In a signal of increased vaccine supply and brisk distribution in many counties, Gov. Kate Brown has again accelerated the timeline for when many Oregonians can receive a COVID-19 vaccine.
The governor announced Friday morning that several groups are eligible for vaccinations April 5—two weeks sooner than the previous date, April 19. Those groups include people 16 and up with underlying health conditions, as well as frontline workers, as defined by the U.S. Centers for Disease Control and Prevention, ranging from bus drivers to bartenders.
The group moving up to April 5 also includes grocery workers, who have been publicly furious over not receiving a higher priority. Brown hasn't yielded on her vaccination ordering—but grocery workers are seeing their eligibility date advanced for the second time in a month.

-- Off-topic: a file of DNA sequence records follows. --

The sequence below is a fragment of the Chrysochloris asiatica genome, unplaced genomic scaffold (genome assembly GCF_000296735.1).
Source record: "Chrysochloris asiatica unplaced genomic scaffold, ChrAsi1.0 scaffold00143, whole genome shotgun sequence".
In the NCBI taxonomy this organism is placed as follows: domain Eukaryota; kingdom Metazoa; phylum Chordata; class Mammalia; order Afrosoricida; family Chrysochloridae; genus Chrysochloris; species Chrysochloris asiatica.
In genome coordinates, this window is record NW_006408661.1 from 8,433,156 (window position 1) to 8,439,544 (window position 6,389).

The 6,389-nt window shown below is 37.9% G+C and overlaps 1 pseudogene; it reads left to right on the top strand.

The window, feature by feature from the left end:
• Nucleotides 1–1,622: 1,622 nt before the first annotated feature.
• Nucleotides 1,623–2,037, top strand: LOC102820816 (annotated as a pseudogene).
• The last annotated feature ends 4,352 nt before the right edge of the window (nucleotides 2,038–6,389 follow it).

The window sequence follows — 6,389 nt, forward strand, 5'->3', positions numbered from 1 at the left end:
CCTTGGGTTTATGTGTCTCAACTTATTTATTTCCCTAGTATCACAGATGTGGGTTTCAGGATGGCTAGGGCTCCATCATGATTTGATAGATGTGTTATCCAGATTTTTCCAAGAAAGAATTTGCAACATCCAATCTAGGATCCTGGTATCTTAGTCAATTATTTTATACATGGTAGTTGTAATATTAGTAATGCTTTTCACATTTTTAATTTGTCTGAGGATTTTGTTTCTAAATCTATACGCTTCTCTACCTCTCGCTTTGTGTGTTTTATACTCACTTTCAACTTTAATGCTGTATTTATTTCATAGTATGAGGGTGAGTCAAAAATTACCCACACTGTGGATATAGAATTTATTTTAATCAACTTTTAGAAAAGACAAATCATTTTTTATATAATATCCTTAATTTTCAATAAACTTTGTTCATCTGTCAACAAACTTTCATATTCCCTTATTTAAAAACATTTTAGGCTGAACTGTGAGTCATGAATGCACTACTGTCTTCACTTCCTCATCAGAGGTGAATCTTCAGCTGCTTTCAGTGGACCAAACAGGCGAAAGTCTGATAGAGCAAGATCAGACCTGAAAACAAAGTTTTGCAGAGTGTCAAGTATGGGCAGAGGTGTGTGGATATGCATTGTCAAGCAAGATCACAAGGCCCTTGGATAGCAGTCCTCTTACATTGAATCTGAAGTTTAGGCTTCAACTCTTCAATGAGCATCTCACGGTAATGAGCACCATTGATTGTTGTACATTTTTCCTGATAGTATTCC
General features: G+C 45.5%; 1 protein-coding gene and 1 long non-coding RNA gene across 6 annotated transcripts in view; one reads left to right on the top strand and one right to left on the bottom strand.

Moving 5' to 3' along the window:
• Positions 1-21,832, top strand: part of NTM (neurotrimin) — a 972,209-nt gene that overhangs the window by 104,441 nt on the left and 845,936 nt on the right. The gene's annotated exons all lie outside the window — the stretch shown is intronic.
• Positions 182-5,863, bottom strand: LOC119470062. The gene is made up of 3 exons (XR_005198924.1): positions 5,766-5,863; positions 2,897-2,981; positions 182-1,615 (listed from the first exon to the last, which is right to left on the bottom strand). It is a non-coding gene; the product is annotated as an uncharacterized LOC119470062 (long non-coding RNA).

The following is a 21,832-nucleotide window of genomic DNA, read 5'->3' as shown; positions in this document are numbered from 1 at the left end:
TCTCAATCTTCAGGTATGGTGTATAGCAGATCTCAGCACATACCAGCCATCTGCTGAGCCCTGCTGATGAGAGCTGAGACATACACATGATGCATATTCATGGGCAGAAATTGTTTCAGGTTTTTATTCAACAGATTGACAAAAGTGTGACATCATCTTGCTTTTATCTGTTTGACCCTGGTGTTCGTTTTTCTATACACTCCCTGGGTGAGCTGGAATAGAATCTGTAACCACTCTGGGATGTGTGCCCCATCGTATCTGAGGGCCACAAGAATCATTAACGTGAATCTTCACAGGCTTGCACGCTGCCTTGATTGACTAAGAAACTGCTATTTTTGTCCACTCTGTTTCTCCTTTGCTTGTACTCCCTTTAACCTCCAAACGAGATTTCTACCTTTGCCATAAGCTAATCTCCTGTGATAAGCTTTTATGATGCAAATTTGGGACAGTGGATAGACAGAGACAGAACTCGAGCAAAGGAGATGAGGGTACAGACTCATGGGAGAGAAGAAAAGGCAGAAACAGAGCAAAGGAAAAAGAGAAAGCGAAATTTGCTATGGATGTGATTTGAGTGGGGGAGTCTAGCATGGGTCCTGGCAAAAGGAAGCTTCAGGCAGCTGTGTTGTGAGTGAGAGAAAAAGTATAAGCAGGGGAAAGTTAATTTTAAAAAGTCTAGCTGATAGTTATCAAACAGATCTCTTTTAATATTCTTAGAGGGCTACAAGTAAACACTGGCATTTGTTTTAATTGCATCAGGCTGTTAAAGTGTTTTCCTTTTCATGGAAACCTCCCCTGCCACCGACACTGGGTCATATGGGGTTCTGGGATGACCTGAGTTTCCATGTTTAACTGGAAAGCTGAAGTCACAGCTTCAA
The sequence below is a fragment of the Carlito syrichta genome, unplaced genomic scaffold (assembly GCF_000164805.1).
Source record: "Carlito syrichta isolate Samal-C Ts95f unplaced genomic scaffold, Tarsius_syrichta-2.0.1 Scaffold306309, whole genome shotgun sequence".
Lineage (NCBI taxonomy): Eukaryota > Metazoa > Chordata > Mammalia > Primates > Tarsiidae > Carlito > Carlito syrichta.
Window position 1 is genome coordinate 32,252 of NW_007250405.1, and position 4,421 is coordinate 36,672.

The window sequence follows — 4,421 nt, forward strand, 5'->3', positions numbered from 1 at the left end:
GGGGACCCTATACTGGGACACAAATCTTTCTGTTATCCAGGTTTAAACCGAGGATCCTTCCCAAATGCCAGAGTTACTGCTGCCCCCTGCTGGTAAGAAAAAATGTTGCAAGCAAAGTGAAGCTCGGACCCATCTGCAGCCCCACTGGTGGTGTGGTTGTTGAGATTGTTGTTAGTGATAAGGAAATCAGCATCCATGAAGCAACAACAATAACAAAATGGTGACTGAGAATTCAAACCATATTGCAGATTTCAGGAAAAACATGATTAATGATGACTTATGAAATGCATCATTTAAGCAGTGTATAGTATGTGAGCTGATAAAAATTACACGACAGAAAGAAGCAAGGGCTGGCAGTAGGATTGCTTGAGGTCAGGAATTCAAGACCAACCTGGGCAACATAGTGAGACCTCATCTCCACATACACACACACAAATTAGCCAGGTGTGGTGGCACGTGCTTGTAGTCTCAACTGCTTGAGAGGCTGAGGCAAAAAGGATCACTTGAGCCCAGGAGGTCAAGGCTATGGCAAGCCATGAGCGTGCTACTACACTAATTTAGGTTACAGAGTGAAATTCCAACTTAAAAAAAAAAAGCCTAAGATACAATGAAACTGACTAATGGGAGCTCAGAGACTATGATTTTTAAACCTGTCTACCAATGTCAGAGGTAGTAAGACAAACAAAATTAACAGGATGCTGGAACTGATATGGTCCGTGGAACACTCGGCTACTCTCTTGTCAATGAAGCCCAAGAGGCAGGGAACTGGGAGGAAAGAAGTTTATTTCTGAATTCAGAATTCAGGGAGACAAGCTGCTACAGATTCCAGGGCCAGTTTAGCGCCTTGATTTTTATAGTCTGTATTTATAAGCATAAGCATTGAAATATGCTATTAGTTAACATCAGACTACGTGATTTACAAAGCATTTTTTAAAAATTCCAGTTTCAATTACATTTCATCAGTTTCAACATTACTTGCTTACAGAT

The date when all Oregon adults become eligible for the vaccine is May 1.
On Thursday, Brown publicly celebrated President Joe Biden's new projection that 200 million Americans would be vaccinated in his first 100 days in office. Today, she said the pace at which all counties are delivering doses allows her to accelerate the timeline statewide.
Yet Oregon ranks 35th among 50 U.S. states in its pace of vaccination—and other states, from Connecticut to Texas, are making all citizens eligible by early April. It's not clear why Brown isn't widening the eligibility pool at that rate: It could be because Oregon isn't receiving enough vaccine supply to vaccinate everyone, or because the state's system for delivering shots is incapable of moving that quickly.